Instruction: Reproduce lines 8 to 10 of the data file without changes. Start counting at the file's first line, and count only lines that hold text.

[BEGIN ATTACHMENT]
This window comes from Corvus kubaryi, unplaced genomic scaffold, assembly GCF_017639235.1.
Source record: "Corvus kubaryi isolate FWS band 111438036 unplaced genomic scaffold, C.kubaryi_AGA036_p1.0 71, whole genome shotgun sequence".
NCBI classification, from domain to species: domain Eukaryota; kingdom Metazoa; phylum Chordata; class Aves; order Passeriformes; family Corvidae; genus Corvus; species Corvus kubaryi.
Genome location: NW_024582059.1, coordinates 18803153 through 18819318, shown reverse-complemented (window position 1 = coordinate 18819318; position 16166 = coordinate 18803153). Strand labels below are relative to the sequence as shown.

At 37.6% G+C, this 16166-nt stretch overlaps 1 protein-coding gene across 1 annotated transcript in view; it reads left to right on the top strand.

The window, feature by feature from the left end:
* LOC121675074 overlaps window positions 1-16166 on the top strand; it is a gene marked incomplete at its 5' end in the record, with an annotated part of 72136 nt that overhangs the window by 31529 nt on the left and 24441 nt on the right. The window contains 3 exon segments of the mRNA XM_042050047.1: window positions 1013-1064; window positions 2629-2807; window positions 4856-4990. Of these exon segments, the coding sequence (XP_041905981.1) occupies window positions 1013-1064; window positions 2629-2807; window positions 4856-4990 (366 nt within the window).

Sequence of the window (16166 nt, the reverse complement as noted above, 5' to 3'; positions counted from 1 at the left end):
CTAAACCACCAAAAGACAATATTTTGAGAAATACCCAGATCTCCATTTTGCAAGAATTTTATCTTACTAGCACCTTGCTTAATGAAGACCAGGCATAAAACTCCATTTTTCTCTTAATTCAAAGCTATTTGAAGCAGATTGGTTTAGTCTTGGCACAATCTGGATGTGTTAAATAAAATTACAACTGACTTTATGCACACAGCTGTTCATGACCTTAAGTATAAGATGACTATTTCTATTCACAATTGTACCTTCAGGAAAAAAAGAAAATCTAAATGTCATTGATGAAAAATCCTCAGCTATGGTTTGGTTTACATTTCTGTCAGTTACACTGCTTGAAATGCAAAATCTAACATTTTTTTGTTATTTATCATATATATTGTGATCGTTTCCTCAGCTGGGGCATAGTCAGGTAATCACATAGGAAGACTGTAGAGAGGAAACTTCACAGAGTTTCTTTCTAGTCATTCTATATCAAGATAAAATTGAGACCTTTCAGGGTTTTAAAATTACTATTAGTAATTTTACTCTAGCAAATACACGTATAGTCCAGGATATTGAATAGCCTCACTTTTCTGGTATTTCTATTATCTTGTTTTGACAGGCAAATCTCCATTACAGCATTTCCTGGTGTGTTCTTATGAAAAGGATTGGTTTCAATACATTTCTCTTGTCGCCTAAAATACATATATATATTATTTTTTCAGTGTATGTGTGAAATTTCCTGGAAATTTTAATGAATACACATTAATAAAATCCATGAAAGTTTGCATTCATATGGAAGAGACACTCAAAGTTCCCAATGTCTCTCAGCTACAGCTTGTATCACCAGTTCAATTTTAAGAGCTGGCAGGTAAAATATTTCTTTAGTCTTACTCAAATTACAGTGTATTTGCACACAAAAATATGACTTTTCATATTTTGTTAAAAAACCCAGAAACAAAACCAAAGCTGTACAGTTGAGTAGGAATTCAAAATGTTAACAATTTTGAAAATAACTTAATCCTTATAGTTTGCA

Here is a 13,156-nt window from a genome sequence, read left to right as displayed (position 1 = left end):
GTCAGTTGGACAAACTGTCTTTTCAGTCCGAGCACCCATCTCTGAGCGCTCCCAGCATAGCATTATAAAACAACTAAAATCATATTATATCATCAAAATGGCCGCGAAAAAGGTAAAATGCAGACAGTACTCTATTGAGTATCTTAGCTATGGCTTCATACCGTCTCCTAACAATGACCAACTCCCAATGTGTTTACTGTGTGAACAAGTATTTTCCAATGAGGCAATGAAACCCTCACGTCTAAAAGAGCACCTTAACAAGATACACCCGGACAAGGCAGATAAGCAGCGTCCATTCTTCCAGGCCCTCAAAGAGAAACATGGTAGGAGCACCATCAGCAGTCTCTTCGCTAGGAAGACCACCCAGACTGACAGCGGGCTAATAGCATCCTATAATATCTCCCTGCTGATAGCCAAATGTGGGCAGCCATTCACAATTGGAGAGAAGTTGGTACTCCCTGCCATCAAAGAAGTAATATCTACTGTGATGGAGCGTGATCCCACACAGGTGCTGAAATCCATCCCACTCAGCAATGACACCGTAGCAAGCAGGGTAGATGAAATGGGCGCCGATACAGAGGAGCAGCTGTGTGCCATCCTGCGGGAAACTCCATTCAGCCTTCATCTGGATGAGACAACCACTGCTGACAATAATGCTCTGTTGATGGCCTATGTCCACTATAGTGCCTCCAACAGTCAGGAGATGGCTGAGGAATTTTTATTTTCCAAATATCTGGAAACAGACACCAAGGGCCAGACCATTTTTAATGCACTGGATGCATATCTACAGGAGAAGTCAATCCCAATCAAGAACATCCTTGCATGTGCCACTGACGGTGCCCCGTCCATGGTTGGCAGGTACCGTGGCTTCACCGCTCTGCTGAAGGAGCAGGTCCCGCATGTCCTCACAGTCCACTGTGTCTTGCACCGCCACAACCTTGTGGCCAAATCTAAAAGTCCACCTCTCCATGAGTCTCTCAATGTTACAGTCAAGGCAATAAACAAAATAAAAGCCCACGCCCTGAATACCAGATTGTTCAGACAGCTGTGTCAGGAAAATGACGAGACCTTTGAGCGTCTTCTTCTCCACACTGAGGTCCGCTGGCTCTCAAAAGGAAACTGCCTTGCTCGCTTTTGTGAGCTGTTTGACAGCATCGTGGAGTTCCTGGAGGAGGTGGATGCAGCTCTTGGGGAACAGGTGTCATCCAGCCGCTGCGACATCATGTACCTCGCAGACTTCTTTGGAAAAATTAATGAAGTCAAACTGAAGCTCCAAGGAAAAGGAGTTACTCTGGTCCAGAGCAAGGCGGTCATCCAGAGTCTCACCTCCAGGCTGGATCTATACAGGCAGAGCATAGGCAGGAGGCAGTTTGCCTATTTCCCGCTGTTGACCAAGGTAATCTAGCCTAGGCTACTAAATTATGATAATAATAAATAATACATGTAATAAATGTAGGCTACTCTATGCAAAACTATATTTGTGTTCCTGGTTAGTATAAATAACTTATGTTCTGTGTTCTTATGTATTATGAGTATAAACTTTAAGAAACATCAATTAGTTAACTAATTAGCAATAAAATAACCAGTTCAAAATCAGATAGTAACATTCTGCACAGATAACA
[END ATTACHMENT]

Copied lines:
Sequence of the window (16166 nt, the reverse complement as noted above, 5' to 3'; positions counted from 1 at the left end):
CTAAACCACCAAAAGACAATATTTTGAGAAATACCCAGATCTCCATTTTGCAAGAATTTTATCTTACTAGCACCTTGCTTAATGAAGACCAGGCATAAAACTCCATTTTTCTCTTAATTCAAAGCTATTTGAAGCAGATTGGTTTAGTCTTGGCACAATCTGGATGTGTTAAATAAAATTACAACTGACTTTATGCACACAGCTGTTCATGACCTTAAGTATAAGATGACTATTTCTATTCACAATTGTACCTTCAGGAAAAAAAGAAAATCTAAATGTCATTGATGAAAAATCCTCAGCTATGGTTTGGTTTACATTTCTGTCAGTTACACTGCTTGAAATGCAAAATCTAACATTTTTTTGTTATTTATCATATATATTGTGATCGTTTCCTCAGCTGGGGCATAGTCAGGTAATCACATAGGAAGACTGTAGAGAGGAAACTTCACAGAGTTTCTTTCTAGTCATTCTATATCAAGATAAAATTGAGACCTTTCAGGGTTTTAAAATTACTATTAGTAATTTTACTCTAGCAAATACACGTATAGTCCAGGATATTGAATAGCCTCACTTTTCTGGTATTTCTATTATCTTGTTTTGACAGGCAAATCTCCATTACAGCATTTCCTGGTGTGTTCTTATGAAAAGGATTGGTTTCAATACATTTCTCTTGTCGCCTAAAATACATATATATATTATTTTTTCAGTGTATGTGTGAAATTTCCTGGAAATTTTAATGAATACACATTAATAAAATCCATGAAAGTTTGCATTCATATGGAAGAGACACTCAAAGTTCCCAATGTCTCTCAGCTACAGCTTGTATCACCAGTTCAATTTTAAGAGCTGGCAGGTAAAATATTTCTTTAGTCTTACTCAAATTACAGTGTATTTGCACACAAAAATATGACTTTTCATATTTTGTTAAAAAACCCAGAAACAAAACCAAAGCTGTACAGTTGAGTAGGAATTCAAAATGTTAACAATTTTGAAAATAACTTAATCCTTATAGTTTGCA

Here is a 13,156-nt window from a genome sequence, read left to right as displayed (position 1 = left end):